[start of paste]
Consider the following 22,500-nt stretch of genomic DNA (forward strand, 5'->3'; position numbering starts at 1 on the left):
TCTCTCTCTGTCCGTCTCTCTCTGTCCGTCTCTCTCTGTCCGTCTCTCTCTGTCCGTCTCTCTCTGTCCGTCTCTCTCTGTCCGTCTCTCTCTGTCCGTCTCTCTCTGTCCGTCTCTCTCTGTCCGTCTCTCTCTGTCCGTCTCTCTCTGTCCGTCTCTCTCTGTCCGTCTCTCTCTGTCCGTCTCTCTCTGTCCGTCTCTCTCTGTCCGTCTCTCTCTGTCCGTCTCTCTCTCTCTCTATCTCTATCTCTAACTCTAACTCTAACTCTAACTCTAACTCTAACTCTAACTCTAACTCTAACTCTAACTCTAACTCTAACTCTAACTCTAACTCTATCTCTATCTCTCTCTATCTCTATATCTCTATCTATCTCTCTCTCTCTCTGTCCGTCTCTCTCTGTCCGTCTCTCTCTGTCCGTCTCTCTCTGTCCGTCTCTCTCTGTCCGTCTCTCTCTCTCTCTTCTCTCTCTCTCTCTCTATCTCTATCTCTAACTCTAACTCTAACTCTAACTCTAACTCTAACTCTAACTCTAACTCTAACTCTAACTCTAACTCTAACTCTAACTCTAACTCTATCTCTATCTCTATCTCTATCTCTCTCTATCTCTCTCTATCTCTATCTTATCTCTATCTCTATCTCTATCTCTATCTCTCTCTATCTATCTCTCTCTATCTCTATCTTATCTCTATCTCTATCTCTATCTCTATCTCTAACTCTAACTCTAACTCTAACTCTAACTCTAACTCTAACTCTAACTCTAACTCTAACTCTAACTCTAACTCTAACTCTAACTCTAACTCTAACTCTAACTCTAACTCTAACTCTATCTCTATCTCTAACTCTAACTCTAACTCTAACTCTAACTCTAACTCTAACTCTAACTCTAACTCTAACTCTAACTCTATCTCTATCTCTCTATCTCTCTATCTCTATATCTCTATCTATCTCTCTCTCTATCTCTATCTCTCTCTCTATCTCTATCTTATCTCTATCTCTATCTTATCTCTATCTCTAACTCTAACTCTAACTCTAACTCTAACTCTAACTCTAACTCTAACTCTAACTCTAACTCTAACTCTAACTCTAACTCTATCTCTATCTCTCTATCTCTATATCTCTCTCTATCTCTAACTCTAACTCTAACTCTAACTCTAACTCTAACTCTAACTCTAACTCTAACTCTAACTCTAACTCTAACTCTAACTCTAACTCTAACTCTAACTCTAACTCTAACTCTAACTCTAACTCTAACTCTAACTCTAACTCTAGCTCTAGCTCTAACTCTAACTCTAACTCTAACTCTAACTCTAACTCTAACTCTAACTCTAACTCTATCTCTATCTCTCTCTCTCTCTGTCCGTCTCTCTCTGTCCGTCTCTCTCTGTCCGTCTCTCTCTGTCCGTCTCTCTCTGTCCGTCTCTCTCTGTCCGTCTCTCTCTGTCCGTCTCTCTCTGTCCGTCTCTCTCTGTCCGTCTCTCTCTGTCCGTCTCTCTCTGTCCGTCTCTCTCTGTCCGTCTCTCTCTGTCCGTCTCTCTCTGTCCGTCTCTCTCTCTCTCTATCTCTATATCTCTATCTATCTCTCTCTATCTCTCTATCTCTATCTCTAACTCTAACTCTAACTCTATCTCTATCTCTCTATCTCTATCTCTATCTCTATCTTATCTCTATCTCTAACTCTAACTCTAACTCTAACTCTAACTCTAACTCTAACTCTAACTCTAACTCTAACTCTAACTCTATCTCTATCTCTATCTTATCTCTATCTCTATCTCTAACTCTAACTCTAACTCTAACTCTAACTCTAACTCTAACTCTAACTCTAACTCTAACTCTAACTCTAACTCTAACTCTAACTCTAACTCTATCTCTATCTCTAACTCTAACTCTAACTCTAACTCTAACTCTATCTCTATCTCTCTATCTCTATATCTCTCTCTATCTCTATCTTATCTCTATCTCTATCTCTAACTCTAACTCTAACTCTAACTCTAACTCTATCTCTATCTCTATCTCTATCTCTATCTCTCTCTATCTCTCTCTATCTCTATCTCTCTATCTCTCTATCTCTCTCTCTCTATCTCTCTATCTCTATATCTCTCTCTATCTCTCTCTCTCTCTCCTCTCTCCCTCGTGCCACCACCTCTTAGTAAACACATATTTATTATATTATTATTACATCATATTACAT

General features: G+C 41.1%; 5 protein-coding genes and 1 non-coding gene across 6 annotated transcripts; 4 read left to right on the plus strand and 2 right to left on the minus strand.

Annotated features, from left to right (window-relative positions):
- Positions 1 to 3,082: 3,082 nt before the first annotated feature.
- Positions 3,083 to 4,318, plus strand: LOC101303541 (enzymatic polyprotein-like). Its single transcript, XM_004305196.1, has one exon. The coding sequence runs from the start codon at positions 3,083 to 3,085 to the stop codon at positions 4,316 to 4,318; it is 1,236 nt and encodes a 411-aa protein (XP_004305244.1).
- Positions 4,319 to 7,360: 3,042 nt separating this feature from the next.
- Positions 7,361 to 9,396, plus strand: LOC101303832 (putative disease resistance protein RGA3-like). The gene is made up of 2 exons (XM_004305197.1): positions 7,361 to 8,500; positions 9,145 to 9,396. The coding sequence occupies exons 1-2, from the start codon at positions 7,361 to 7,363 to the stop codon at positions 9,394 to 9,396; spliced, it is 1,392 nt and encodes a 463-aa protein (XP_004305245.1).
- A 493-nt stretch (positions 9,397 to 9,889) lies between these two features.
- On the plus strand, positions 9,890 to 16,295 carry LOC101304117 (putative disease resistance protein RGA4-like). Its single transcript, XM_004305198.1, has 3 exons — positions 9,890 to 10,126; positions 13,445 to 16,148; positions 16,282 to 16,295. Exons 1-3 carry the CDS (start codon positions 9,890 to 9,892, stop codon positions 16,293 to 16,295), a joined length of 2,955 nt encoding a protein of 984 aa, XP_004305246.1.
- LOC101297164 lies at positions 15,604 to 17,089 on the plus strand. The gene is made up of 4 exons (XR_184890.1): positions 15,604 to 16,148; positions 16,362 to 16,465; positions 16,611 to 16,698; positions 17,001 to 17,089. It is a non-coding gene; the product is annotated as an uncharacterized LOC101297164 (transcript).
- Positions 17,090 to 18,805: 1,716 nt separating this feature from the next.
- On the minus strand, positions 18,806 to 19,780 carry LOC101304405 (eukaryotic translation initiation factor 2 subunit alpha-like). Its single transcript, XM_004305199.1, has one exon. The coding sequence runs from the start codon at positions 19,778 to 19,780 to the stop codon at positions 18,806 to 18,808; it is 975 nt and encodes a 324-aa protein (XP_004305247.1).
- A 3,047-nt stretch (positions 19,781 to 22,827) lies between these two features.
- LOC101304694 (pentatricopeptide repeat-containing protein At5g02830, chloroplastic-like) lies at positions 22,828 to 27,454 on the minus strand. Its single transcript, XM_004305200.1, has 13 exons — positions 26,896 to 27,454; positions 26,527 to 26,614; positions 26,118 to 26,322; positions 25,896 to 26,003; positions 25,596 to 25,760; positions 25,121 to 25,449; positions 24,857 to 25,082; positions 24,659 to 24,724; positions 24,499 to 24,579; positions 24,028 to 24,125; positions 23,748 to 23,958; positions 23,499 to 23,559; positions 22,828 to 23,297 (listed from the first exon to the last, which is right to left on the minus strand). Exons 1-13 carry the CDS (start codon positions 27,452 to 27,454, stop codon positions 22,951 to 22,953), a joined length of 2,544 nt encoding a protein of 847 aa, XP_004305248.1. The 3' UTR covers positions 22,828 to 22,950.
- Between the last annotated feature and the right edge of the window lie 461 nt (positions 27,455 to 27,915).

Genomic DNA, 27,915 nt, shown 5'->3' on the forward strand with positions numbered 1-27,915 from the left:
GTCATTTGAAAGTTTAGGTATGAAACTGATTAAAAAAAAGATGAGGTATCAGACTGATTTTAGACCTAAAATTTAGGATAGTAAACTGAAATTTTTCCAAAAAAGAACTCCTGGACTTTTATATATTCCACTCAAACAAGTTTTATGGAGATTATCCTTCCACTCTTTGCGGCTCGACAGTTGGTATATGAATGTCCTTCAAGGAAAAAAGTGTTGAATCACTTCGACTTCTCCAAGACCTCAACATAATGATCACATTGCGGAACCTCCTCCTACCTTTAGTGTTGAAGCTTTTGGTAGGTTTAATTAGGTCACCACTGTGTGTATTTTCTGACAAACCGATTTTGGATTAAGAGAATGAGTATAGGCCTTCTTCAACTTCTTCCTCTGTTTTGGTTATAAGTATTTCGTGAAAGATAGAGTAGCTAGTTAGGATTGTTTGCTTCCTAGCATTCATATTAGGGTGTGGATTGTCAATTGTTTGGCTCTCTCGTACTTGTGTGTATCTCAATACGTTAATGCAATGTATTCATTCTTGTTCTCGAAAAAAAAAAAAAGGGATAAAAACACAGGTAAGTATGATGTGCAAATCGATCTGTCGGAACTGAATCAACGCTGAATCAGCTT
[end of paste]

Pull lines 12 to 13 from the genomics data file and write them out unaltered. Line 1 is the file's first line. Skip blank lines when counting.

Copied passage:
- Positions 17,090 to 18,805: 1,716 nt separating this feature from the next.
- On the minus strand, positions 18,806 to 19,780 carry LOC101304405 (eukaryotic translation initiation factor 2 subunit alpha-like). Its single transcript, XM_004305199.1, has one exon. The coding sequence runs from the start codon at positions 19,778 to 19,780 to the stop codon at positions 18,806 to 18,808; it is 975 nt and encodes a 324-aa protein (XP_004305247.1).